Sight word Game Cards

This resource can be used to play two games: Pelmanism (memory) or Snap.  You may think of other games as well.

Game One: Pelmanism

In Britain it is called Pelmanism after Christopher Louis Pelman, who founded the “Pelman Institute for the Scientific Development of Mind, Memory and Personality” in London in 1899.

You need to create two sets of word cards –  two of each word.  Shuffle and place them face down.  The first player turns over a card and reads the word.  He then turns over another card and reads the word.  If the cards match he gets to keep the pair and play again.  See the ‘How To Play’ file included for more details.


Game Two: Snap

I could vouch for this game being fun, fun, fun!  My students love this one.  You need only one set of word cards – one of each word.  Shuffle and place the cards face up.  One person (teacher or student)  calls a word from the set.  Students ‘snap’ the word (cover with their hand).  The first one to snap the word gets to keep it.

  snap set upsnapping 1 

Both games enhance memory, visual discrimination and of course reinforce instant recognition of high-frequency or sight words taught.

The package includes:

  • 1 .pdf file with 2 pages which you need to print back and front.  The front is blank for you to insert your own words.
  • 1 How To Play word document
  • 1 Terms of Use notepad file

I hope you and your students enjoy this resource as we work, play and grow together.

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Alphabet Work

Here is another resource that you can use in so many ways.  Its main use if for sequencing letters of the alphabet.

The package openThe package includes six pages for you to print and laminate, as follows:

1)  Page with capital (uppercase) letters for matching

2)  Page with common (lowercase) letters for matching

3)  Page with blank spaces for putting the alphabet in order

4)  Page of capital (uppercase) letters for cutting out

5)  Page of common (lowercase) letters for cutting out

The resource can be used in many different ways. The child can first match the letters, both uppercase and lowercase.  The child can then use the blank card to sequence the alphabet either on his own or by looking at the cards with the letters.  However it is used, this resource supports children who may have difficulty sequencing the alphabet by allowing them to go in stages until they can do it on their own.

matching upper case in progress      matching lower case in progress

IMG_20150205_130102   completed lower case on blank

The clip art was taken from Please see Laura Strickland’s terms of use here.

Of course you can store in this handy plastic bag and label.whole package

Now here’s the great news!  This resource is free for you to download, print and use in your classroom.  You can print as many copies as you like.  Even the label is there for you.  It is in .pdf format.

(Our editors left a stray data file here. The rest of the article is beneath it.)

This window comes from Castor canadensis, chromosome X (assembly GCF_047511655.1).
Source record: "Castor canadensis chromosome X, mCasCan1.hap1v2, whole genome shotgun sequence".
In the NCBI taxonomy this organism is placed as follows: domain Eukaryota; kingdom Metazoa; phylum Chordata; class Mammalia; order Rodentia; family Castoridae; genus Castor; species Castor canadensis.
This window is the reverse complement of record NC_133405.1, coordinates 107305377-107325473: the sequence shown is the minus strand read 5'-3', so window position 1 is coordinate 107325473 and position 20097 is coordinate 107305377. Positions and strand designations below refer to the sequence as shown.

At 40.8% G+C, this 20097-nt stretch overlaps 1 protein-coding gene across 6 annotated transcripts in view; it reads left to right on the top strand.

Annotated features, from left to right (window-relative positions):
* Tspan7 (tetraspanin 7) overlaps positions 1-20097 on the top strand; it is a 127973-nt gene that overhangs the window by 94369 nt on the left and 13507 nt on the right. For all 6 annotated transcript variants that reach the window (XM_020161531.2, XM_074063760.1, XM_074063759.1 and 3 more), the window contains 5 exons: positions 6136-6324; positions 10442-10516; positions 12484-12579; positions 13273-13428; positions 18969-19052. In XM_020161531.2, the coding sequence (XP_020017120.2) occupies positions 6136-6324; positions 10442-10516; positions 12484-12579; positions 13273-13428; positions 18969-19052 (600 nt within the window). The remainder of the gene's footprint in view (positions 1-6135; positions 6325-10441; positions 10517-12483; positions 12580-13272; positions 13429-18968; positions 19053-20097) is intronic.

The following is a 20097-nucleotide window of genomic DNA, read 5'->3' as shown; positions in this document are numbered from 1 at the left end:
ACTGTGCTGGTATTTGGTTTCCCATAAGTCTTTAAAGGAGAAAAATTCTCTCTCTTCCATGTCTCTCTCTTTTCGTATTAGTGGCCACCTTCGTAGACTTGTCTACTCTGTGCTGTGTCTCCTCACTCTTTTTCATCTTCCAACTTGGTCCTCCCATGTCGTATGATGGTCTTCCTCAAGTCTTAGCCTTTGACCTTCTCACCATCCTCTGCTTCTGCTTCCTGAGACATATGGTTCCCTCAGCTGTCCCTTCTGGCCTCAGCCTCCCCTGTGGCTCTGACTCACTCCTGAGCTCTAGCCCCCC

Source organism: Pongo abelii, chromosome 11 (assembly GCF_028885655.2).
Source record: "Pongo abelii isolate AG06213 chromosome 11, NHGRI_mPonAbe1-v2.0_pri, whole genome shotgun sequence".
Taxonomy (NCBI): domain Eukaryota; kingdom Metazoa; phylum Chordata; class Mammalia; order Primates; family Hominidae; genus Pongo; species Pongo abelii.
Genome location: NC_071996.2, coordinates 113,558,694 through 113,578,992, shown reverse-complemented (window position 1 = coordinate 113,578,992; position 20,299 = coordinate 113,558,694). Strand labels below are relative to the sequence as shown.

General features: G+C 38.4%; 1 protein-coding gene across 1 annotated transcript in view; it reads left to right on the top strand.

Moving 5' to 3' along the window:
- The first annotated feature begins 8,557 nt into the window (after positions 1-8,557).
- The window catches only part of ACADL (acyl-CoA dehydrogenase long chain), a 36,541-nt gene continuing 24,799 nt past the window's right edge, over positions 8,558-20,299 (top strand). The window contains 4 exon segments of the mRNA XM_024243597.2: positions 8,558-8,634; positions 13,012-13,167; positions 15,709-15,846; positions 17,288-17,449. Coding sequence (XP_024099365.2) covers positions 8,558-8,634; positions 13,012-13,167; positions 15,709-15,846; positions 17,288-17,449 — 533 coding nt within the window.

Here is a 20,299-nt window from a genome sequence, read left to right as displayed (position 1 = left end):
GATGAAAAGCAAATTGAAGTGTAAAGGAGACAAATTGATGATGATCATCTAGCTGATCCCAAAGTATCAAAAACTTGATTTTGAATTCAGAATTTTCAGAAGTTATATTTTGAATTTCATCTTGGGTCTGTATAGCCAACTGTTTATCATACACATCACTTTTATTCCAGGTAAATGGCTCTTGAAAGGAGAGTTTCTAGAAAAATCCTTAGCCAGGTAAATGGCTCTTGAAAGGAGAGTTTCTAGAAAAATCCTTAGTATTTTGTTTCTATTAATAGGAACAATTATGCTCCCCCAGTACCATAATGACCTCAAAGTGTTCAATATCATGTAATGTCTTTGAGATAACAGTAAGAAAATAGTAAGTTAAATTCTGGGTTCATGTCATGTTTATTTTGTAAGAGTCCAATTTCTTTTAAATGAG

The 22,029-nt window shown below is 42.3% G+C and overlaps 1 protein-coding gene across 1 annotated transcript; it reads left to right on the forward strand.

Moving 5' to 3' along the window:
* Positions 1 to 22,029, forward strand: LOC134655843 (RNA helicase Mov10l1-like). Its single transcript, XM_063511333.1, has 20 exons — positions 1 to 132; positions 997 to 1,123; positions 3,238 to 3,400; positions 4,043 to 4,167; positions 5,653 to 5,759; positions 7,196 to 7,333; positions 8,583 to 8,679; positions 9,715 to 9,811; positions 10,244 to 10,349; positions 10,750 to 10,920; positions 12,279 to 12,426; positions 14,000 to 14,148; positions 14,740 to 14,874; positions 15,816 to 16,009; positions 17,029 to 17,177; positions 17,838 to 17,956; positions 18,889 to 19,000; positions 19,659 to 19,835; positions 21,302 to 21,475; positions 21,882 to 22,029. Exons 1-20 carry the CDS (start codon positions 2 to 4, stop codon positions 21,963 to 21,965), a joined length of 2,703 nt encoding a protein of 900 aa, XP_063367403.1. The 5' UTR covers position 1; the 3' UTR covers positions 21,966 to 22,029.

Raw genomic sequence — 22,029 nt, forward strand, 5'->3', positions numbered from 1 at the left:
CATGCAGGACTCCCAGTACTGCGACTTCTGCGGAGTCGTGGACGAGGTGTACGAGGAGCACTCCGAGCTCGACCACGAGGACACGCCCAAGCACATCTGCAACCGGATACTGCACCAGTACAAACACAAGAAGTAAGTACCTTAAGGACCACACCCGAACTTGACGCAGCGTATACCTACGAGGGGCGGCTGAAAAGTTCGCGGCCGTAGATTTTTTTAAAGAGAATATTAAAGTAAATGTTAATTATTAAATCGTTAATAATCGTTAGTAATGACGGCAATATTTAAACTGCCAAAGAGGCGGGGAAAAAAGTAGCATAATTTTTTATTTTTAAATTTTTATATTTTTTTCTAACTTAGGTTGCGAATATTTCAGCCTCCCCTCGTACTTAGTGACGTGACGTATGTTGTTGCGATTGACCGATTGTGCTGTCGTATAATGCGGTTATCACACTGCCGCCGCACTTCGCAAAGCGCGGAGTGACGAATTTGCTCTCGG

If you are a teacher in Trinidad and Tobago the learning outcomes from the Primary Curriculum Guide for Infant One, are listed in the file for your convenience. (Colours are different from those showed here).

If you like this resource I would appreciate a comment and if you want to get updates you can subscribe to my blog.  Look out for more from me!

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Parking Lot for Sight Words

Here’s another nice resource I saw online and thought I would make it myself for my class.  It is a parking lot for sight words.  The word is called and the child drives a car into the correct parking space.  As usual I changed the original one a bit.  Here‘s the original one.

Here’s mine.  the lot  Since I’m working with limited resources, I laminated these and wrote the target words on with a dry erase marker.  In this way, I can use the lots over and over again.

I wanted to use it whole class and wanted to be able to tell at a glance if the child had parked on the right spot.  So, I put in ‘bumpers’ just before the word.  The cars cannot cross the bumpers.

ready to rumble  Here they are, getting ready to enter the parking lot.  They made little engine noises as they drove and when another word was called, I encouraged them to reverse and go forward like a real car would, instead of jumping lanes.

driving to the word  On the right, they are driving towards the word ‘his’.  Someone may be going the wrong way!


parked at his  In order to prevent copying, I put the words in different places on each lot so the children look for the word rather than just follow the person next to them.


Here’s the entire set.   The cars were purchased locally at a variety store.

the package       package


My main reason for making resources is to allow further reinforcement and learning to take place in the children’s free time.  They can use this resource on their own.  A child who knows the words well can use the flashcards to call the words.  To facilitate that, I included the flashcards with the target words and a dry erase marker.  The entire set fits nicely into a plastic zip bag (the kind you get when you purchase curtains).  Isn’t that just handy?  After all, we’re working with limited resources here.